L (AFP) - Both the United States and North Korea are showing flexibility in trying to settle a dispute which threatens a nuclear disarmament agreement, South Korea's foreign minister said Tuesday.
The comments by Yu Myung-Hwan raised hopes that a mission to Pyongyang last week by chief US negotiator Christopher Hill has been fruitful.
"The US side, although nothing has changed in terms of the substance (of its demand), is showing utmost flexibility," Yu told parliamentarians.
Asked whether the North was also exercising flexibility, Yu said, "Yes."
Hill has reported "very substantive" talks but has given no details.
The six-nation disarmament deal is in danger of collapsing because of a dispute over verification of the North's declared nuclear programme.
The North is bridling at a US-inspired verification plan which reportedly calls for the secretive communist state to give access to undeclared suspected nuclear facilities and to let inspectors take samples of material.
Yu denied a report in a pro-Pyongyang newspaper that the North made a new proposal to Hill and had given the US an ultimatum to accept it. "All that Mr Hill has discussed with the North was the verification issue," he said.
The minister said negotiations currently involve inspections of the plutonium programme which the North declared in June, and not of a suspected secret highly enriched uranium (HEU) programme.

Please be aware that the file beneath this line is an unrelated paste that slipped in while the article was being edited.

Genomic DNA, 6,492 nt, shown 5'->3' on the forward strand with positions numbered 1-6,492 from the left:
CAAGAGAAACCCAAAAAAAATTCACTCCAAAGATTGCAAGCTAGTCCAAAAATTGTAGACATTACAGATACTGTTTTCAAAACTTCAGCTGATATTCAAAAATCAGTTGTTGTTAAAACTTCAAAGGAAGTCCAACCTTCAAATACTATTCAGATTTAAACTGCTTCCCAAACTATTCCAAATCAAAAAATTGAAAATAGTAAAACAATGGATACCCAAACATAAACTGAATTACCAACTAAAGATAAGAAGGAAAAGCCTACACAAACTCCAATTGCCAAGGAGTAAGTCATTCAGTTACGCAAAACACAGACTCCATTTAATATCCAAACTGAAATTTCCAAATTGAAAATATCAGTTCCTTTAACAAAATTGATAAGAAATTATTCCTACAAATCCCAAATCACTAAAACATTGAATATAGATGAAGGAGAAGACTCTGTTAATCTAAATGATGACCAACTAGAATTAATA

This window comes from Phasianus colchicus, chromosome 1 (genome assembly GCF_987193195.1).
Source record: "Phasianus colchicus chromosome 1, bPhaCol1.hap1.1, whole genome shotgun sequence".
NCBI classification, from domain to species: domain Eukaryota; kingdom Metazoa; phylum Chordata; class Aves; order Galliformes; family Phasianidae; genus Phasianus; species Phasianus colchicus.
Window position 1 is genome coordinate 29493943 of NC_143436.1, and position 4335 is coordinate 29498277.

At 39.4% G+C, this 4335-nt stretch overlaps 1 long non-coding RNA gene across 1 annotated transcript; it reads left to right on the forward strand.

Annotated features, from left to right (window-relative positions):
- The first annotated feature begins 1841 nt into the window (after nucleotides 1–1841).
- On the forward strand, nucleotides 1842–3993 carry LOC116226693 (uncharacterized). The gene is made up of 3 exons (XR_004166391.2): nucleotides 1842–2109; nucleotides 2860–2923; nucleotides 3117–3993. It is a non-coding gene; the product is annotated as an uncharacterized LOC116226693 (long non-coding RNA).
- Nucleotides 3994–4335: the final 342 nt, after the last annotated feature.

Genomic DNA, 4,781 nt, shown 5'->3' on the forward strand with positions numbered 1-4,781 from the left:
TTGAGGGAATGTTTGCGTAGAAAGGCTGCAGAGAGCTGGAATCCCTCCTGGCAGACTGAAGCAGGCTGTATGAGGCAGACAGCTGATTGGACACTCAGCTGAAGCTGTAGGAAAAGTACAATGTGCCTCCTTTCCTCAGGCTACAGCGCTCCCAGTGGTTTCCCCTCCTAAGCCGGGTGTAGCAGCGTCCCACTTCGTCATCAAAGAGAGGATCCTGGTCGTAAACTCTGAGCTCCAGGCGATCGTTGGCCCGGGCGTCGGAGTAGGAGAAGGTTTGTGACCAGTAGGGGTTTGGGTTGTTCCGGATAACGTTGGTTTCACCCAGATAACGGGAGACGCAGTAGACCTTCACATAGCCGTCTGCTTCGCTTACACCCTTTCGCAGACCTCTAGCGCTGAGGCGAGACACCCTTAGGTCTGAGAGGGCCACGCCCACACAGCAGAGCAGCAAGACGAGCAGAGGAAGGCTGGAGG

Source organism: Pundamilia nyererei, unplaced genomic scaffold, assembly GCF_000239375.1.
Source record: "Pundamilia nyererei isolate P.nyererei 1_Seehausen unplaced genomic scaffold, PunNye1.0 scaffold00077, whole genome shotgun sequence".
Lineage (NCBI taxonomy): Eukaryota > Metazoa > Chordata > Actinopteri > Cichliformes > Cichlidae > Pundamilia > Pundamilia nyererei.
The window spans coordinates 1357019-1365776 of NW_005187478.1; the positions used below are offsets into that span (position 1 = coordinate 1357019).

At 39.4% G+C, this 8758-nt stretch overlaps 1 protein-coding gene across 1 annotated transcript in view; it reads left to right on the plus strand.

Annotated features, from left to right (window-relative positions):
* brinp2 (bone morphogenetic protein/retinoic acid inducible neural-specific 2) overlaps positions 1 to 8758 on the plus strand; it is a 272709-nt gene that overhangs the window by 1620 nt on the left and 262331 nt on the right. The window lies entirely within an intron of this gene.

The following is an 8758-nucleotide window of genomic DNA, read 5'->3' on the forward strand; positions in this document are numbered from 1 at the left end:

"Basically speaking, verification should cover all nuclear facilities," he said. "However, negotiations at this stage are aimed to discuss ways to verify the nuclear declaration made by the North."
Yu said the HEU issue would also be dealt with at some future stage.
The North denies US claims that it has tried to develop a HEU programme in addition to its declared plutonium operation. It merely acknowledged US concerns about HEU in an addendum to the main declaration.
A South Korean government source quoted by Yonhap news agency said the North, during Hill's visit, had demanded extra aid for any inspections of military facilities.
The communist state asserts that some non-nuclear military equipment would have to be shifted from military bases before any inspection, Yonhap said.
Hill met a senior military officer during his visit.
In 1999, North Korea demanded and obtained large-scale food aid from the US in return for opening a suspected underground nuclear base at Kumchang-ri for inspection. Nothing was found.
Pyongyang accepted the aid-for-disarmament deal in February 2007, just four months after staging a nuclear weapons test.
It shut down its Yongbyon nuclear complex in July last year and began disabling it in November. And in June it handed over a declaration of nuclear activities to China.
But now the North is angry that the US failed to respond by removing it from a terrorism blacklist, as required under the accord. It says it will soon begin work to restart a plutonium reprocessing plant.
Before delisting occurs, the US demands that the North agree on inspection procedures to ensure it is telling the truth in its declaration.
The North says verification is not part of this stage of the agreement, and accuses Washington of seeking Iraq-style "house searches" for atomic material.